Thursday, July 10, 2008

Neoplasms: 3

This is the third blog in a series of blogs on neoplasia.

As shown in yesterday's blog, the death rate from cancer in the U.S. is about the same today as it was in 1950 and 1978.

The cancer death rate is the number of deaths from cancer (per 100,000 age-adjusted population). The cancer death rate is very different from the cancer survival rate. The cancer survival rate is determined by the number of people who have cancer and who do not die from the cancer (in some pre-determined observation period).

The cancer death rate is affected by factors that have nothing to do with cancer treatment. For example, if the incidence of a major cancer were to drop (as in the case of lung cancer in certain subpopulations), this might reduce the cancer death rate, even if it were not accompanied by improved methods of lung cancer treatment. Likewise, if the population started to die off from some cause other than cancer (e.g., a major influenza outbreat), the cancer death rate might drop. We'll discuss some of the limitations of the cancer death rate in a future blog. Still, as a rough indicator, the cancer death rate serves an important purpose. The U.S. cancer death rate has barely budged in over 50 years, and this tells us that we are not winning the war against cancer.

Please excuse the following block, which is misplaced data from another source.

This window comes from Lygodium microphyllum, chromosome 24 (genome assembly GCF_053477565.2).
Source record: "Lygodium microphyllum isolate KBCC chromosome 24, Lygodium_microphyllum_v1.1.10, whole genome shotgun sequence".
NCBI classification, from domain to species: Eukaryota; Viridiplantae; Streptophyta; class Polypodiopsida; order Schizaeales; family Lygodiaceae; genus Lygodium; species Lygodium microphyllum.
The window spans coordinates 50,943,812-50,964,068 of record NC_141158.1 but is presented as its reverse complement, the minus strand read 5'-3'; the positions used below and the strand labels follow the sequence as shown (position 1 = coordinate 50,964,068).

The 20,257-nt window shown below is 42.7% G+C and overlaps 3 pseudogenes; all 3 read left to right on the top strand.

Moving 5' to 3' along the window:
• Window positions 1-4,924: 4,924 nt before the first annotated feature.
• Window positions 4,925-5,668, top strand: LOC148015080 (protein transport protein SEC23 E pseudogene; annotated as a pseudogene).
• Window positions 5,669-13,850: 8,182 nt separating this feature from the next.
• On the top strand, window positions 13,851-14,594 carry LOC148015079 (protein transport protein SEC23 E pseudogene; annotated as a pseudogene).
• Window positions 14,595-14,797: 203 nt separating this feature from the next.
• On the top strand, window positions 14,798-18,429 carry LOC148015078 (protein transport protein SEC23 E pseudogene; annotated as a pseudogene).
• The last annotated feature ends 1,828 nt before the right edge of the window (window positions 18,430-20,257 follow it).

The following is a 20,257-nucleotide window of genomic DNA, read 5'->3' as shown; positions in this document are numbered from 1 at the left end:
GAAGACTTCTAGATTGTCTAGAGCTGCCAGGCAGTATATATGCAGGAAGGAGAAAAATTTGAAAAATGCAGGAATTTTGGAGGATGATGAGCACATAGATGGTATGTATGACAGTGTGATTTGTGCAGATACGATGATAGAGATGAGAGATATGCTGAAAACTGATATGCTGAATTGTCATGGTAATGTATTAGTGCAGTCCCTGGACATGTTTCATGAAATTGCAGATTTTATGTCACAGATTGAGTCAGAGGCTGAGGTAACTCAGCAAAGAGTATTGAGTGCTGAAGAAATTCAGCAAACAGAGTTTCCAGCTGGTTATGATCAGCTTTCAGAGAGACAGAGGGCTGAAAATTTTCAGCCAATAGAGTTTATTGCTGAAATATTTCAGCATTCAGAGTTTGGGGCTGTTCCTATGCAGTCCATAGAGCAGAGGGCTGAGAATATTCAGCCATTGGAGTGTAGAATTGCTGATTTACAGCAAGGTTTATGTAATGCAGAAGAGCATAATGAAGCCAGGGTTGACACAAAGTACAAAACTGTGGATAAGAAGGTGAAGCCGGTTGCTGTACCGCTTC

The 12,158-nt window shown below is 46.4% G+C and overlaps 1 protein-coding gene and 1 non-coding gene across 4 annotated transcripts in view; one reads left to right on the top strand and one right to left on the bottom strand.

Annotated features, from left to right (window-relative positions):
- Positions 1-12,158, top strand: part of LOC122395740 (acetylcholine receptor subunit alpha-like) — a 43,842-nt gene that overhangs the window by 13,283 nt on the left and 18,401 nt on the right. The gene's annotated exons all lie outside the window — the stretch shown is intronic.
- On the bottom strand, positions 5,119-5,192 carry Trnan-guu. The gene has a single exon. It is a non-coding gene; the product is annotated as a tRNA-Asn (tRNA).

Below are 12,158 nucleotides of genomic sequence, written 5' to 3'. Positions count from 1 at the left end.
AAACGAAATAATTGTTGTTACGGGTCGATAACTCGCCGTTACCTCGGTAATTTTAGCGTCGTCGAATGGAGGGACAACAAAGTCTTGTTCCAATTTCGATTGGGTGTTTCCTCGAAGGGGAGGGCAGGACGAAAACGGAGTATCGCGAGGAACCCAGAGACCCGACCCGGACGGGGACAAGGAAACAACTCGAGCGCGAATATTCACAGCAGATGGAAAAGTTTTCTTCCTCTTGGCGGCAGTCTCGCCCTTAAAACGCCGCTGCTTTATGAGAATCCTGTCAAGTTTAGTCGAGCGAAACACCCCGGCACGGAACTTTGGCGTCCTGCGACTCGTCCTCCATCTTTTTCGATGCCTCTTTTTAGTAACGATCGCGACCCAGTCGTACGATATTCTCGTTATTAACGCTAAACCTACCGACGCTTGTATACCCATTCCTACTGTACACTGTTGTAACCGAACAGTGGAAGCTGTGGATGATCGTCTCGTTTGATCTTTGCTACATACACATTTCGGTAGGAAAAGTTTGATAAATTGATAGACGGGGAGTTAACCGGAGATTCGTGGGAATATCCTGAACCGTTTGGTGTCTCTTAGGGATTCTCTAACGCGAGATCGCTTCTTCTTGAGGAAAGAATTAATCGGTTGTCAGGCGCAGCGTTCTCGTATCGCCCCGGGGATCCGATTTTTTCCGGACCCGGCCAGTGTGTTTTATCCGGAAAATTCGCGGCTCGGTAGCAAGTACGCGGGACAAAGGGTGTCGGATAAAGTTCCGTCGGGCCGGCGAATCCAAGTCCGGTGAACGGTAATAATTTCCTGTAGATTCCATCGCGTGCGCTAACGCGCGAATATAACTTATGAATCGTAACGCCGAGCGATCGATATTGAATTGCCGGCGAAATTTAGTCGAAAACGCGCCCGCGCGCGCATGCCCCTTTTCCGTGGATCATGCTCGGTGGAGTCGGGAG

In the past year, I've noticed that cancer journalists like to point out that the cancer death rate has been steadily dropping since the early 1990s. This is true, but the importance of this trend is small.

Let's look at the year-by-year cancer death rate from NCI's Surveillance Epidemiology and End Results project, available at:

Year Adjusted cancer death rate per 100,000
1975 199.1
1976 202.3
1977 203.0
1978 204.4
1979 204.5
1980 207.0
1981 206.4
1982 208.3
1983 209.2
1984 210.9
1985 211.3
1986 211.8
1987 211.9
1988 212.6
1989 214.3
1990 214.9
1991 215.1
1992 213.5
1993 213.4
1994 211.7
1995 209.9
1996 207.0
1997 203.6
1998 200.8
1999 200.7
2000 198.7
2001 195.9
2002 193.7
2003 190.0
2004 185.8
2005 184.0

The cancer death rate has been dropping since 1991, but only after a small rise in the cancer death rate from 1975 to 1991. Basically, we have about the same cancer death rate today as we had in 1975. Nobody can say, with any certainty, why we had that bump in the U.S. cancer death rate between 1975 and 2005. But cancer researchers did not take credit for the rise in cancer prior to 1991. Likewise, cancer researchers cannot take credit for the drop in cancer after 1991.

All we can say with any confidence is that our progress against cancer has not yielded any major changes in the U.S. cancer death rate.

What is the significance of the cancer survival rate, and what can say about our ability to successfully treat people who develop cancer? That will be the subject of the next few blogs.

-Copyright (C) 2008 Jules J. Berman

key words: cancer, tumor, tumour, carcinogen, neoplasia, neoplastic development, classification, biomedical informatics, tumor development, precancer, benign tumor, ontology, classification, developmental lineage classification and taxonomy of neoplasms

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